In two field trials on a sown and a permanent pasture the possibilities of influencing grass growth of pastures via the seasonal distribution of mineral nitrogen (N) fertilization was studied over four years in the region Bern-Solothurn. In the four treatments the annual fertilizer application of 150 kg N in the form of ammonium nitrate was distributed as follows: evenly distributed over the whole growing season or higher doses in spring, summer or autumn. Three of the four experimental years were characterized by pronounced dryness periods during summer which lead to a considerable decrease of dry matter growth and annual yields of only 10-11 t ha-1. In spite of this, the seasonal distribution of grass growth could be substantially varied through the seasonal distribution of N fertilization. It was possible to shift approximately 10% of the total annual yield form spring to late summer and autumn. The seasonal distribution of the N fertilizer did not significantly influence the total annual yield. On average the N fertilization increased the total annual pasture yield by 27%, as compared to the unfertilized control treatment. On average over all experimental sites, years and treatments the N effect was 16.3 kg DM per kilo N. The results imply that a tactical distribution of N fertilization could help to harmonize pasture growth and feed requirements. Particularly on pastures with less than 25% clover the tactical distribution of N fertilization can help to simplify pasture management through a more even growth rate. This is especially true for the higher doses in summer.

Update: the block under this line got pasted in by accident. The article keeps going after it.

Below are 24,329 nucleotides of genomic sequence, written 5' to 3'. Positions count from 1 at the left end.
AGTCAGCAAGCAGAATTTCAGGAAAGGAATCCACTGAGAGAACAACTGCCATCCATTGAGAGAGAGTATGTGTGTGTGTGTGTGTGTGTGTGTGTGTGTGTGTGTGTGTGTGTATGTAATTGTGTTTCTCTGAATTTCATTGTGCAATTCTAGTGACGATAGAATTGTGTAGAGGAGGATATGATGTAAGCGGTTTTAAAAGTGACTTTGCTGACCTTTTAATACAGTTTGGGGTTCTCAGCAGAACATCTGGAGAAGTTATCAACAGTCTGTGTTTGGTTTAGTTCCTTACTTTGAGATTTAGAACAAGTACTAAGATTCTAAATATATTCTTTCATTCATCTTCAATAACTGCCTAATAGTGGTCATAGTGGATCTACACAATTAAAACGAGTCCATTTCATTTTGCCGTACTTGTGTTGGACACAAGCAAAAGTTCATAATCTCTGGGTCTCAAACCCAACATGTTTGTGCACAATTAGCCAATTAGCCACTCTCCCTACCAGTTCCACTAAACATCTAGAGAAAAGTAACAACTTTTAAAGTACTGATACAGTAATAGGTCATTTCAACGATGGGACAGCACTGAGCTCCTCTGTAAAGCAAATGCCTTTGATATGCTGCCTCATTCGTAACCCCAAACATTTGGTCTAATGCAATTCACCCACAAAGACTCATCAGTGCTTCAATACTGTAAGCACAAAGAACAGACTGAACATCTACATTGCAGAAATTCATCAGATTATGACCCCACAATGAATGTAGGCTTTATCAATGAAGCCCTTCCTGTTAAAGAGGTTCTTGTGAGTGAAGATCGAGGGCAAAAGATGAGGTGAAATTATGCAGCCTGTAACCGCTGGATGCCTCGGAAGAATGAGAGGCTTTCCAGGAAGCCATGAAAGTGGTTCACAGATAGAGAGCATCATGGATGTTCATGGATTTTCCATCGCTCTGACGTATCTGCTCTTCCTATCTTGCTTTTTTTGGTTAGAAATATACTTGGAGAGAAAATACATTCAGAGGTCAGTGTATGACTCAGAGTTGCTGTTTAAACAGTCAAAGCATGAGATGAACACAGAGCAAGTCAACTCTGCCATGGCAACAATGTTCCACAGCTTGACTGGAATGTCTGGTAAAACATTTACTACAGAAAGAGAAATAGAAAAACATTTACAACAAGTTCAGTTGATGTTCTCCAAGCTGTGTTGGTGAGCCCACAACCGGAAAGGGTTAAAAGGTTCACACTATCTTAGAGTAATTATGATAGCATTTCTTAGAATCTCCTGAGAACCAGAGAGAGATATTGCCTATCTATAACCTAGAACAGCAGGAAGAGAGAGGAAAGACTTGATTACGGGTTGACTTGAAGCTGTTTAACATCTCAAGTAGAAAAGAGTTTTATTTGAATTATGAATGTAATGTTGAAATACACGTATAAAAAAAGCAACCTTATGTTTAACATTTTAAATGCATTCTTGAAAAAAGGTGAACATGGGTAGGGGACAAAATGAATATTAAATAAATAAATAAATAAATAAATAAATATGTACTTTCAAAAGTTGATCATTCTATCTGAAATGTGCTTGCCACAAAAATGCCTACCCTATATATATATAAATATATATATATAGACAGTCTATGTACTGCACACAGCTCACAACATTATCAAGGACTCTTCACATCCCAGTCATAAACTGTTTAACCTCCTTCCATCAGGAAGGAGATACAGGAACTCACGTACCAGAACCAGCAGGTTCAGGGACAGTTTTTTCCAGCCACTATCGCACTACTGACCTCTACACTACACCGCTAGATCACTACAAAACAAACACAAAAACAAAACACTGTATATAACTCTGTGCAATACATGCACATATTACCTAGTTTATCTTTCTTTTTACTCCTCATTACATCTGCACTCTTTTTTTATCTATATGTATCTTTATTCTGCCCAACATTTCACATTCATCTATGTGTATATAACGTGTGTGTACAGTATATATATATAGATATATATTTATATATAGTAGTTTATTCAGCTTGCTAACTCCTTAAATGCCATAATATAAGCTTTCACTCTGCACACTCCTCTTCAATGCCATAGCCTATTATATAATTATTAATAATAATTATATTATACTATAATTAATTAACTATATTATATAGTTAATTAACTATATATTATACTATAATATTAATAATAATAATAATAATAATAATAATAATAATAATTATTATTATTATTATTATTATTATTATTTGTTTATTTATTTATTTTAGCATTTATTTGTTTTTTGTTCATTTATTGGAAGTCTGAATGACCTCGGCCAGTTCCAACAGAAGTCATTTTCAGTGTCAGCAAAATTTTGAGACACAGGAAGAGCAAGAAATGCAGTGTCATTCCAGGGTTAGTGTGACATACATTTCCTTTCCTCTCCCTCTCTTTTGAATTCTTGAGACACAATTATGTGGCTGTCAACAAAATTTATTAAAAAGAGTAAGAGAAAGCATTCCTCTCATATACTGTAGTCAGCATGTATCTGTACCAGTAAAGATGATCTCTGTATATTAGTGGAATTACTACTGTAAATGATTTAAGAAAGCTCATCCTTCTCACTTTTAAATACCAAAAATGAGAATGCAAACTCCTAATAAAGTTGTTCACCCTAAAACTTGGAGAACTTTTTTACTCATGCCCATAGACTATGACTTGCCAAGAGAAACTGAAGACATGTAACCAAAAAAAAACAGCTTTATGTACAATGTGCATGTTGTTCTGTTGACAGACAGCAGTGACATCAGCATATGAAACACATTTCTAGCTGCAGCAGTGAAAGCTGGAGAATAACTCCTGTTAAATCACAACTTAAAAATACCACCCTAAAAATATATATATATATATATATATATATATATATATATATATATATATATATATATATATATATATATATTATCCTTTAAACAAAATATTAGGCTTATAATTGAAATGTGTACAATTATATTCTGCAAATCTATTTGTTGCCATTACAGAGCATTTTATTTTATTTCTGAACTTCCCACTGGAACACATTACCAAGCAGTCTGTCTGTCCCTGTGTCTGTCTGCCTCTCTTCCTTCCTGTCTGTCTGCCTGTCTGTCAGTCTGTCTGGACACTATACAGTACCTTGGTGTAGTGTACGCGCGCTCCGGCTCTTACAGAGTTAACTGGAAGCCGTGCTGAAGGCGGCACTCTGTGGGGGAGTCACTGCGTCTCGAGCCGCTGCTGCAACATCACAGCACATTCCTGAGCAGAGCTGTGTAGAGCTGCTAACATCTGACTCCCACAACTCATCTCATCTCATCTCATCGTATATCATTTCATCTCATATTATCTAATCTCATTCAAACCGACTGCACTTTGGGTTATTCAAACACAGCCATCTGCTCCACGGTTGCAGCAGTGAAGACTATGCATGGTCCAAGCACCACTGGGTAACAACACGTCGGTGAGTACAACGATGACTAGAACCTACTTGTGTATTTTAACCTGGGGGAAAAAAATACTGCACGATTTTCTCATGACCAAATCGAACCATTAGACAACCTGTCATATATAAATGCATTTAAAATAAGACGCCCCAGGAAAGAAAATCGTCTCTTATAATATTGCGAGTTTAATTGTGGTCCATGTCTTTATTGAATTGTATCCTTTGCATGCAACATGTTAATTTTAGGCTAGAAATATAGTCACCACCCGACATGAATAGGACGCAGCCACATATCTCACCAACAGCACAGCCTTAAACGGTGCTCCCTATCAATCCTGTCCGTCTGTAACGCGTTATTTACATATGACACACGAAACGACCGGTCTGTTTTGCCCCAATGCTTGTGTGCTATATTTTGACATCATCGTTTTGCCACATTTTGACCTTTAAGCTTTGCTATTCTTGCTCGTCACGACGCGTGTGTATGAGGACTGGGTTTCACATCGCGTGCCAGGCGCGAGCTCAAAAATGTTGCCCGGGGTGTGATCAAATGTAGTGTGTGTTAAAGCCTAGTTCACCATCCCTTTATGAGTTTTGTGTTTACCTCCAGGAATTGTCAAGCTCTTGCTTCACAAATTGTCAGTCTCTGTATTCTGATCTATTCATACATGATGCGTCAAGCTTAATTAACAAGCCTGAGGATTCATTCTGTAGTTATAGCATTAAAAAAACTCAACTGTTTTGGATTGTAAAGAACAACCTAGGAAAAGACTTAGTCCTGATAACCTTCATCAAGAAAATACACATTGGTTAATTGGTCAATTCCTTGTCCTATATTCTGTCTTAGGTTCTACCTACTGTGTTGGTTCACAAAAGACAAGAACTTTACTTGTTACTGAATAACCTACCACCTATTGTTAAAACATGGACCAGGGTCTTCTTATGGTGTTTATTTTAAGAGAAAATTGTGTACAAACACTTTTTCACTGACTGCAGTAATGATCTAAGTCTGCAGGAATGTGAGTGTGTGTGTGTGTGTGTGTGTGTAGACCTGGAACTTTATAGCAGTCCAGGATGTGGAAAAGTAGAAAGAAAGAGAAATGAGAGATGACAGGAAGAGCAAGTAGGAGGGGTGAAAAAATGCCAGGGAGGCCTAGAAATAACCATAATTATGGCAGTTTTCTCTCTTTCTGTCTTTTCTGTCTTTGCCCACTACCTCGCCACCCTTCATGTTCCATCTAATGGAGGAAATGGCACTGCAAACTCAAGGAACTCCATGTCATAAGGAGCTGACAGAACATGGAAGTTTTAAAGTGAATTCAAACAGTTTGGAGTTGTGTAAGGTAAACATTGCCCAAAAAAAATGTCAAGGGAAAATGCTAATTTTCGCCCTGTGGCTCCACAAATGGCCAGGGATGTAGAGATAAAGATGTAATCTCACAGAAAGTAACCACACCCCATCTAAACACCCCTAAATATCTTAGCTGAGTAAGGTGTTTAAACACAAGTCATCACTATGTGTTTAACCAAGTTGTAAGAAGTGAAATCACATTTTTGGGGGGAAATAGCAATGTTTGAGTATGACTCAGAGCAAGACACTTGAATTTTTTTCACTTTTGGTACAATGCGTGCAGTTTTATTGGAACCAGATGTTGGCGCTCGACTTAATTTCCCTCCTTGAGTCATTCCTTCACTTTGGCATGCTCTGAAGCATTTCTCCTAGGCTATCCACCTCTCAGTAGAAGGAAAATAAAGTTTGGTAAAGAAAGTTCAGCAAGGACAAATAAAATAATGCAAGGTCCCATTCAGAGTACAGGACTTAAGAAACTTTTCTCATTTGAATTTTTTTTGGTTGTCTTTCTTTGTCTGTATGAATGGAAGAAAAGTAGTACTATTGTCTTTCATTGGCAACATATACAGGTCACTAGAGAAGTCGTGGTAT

Spring J.-L-, Zufferey V., Verdenal T., Reynard J.-S., Lorenzini F., Bourdin G., Blouin A., Carlen C., Jermini M., Morisoli R., Ferretti M.
Five Merlot clones bred in Switzerland are currently being distributed by the certification sector. A multiyear trial conducted by Agroscope in Gudo (Canton of Ticino) has made it possible to compare them with French and Italian reference clones and to highlight their very good performances.
Arbuscular mycorrhizal fungi are important for healthy soils and crops. A pan-European study shows that plant-protection products adversely affect these fungi, reducing their ability to supply plants with phosphorus via their roots.
Birdsfoot trefoil and sainfoin are used in mixtures for perennial hay meadows and for tannin-containing fodder. Agroscope is adding two new cultivars of birdsfoot trefoil to the ‘List of Recommended Varieties of Forage Plants’, whilst there is no change in the case of sainfoin.